"An unspecified mixture between a wishlist and unfinished code"

A discussion document on the future development of Free Software game servers
Josef Spillner <dr_maux@users.sourceforge.net>, June 17 2001


I got lot of input during the last months concerning online multiplayer games. Not all of them were of direct interest for me, but most presented cool ideas which could become interesting once one has more time to implement them. My work of the past weeks has mainly covered the client side of things, thus it seems strange to read that document here - however, my plans target in both the client and server directions, and only the interaction of both makes up a working games network.

The examples given here are somewhat biased towards GGZ (what a wonder), but I'll try to keep them as general as possible, so the ideas may be applied to other servers too. Please note that most paragraphs deal with a yet-to-be-invented substance, while others present already working applications. I won't differentiate between these both to prevent prejudices.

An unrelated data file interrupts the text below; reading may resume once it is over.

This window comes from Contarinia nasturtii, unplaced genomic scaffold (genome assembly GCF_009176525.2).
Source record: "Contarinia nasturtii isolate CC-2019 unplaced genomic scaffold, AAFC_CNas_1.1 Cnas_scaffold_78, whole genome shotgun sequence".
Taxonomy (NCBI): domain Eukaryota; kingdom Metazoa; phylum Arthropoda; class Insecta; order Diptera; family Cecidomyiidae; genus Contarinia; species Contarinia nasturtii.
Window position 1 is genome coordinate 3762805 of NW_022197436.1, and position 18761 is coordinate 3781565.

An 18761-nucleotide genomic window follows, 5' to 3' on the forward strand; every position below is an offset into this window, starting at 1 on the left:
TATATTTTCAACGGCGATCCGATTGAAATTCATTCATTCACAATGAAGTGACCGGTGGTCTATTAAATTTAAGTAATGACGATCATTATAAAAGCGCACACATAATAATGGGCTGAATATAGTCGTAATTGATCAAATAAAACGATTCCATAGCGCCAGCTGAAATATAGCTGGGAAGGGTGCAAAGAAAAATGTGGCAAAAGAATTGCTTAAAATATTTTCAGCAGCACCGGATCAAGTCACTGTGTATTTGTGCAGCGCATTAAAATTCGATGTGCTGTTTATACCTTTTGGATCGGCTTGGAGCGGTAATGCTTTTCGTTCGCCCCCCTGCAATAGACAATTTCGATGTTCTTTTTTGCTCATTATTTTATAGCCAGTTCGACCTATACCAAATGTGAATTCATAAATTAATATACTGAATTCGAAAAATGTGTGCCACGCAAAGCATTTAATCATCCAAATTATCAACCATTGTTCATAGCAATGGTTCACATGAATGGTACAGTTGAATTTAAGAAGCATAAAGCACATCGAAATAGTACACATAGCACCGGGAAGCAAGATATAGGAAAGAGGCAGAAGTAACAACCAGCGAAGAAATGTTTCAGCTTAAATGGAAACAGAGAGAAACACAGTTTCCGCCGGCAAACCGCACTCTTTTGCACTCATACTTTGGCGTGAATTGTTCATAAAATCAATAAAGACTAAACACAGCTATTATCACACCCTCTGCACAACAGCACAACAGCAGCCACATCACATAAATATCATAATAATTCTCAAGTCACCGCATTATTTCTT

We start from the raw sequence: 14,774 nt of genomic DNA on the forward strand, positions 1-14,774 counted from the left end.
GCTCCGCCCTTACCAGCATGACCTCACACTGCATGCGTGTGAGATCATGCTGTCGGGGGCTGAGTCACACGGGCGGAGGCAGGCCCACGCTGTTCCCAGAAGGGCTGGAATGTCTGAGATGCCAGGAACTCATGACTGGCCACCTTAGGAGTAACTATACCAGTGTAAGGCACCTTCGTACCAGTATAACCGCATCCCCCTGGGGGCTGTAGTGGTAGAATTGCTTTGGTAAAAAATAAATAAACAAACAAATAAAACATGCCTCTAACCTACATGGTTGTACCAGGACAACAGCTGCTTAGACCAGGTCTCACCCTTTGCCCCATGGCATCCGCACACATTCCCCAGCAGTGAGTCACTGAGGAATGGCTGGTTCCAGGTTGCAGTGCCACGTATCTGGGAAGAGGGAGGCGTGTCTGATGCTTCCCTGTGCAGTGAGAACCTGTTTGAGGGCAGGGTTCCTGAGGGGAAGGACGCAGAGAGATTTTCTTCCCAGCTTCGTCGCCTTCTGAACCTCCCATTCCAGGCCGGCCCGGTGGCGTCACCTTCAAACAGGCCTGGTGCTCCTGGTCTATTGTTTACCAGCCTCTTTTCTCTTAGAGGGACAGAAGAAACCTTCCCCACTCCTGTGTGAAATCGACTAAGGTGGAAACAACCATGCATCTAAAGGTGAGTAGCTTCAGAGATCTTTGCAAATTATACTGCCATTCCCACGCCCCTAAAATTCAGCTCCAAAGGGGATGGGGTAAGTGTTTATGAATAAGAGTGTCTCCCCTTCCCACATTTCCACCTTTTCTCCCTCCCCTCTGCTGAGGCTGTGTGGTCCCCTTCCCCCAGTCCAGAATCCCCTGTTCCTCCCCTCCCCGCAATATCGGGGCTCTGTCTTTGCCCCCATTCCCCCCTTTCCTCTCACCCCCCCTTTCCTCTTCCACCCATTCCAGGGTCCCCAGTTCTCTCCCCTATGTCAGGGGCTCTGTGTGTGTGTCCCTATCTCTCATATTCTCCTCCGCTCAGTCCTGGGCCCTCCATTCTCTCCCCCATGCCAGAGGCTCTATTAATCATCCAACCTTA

Interactive Online Gaming

(1) KGGZ, the GGZ core client for KDE (2) Chess, derived from BSD's chessd (3) Server representation with two channels
The above pictures present the three main components of the GGZ gaming concept, which is similar to most others which offer more than one game. You have a central client application (here: KGGZ), the individual games (here: Chess), and a server (here: ggzd). The server itself may also be splitted (it is very common to create new processes for every launched game), but this is not visible to the user and may be changed everytime as long as the server-client protocol isn't affected.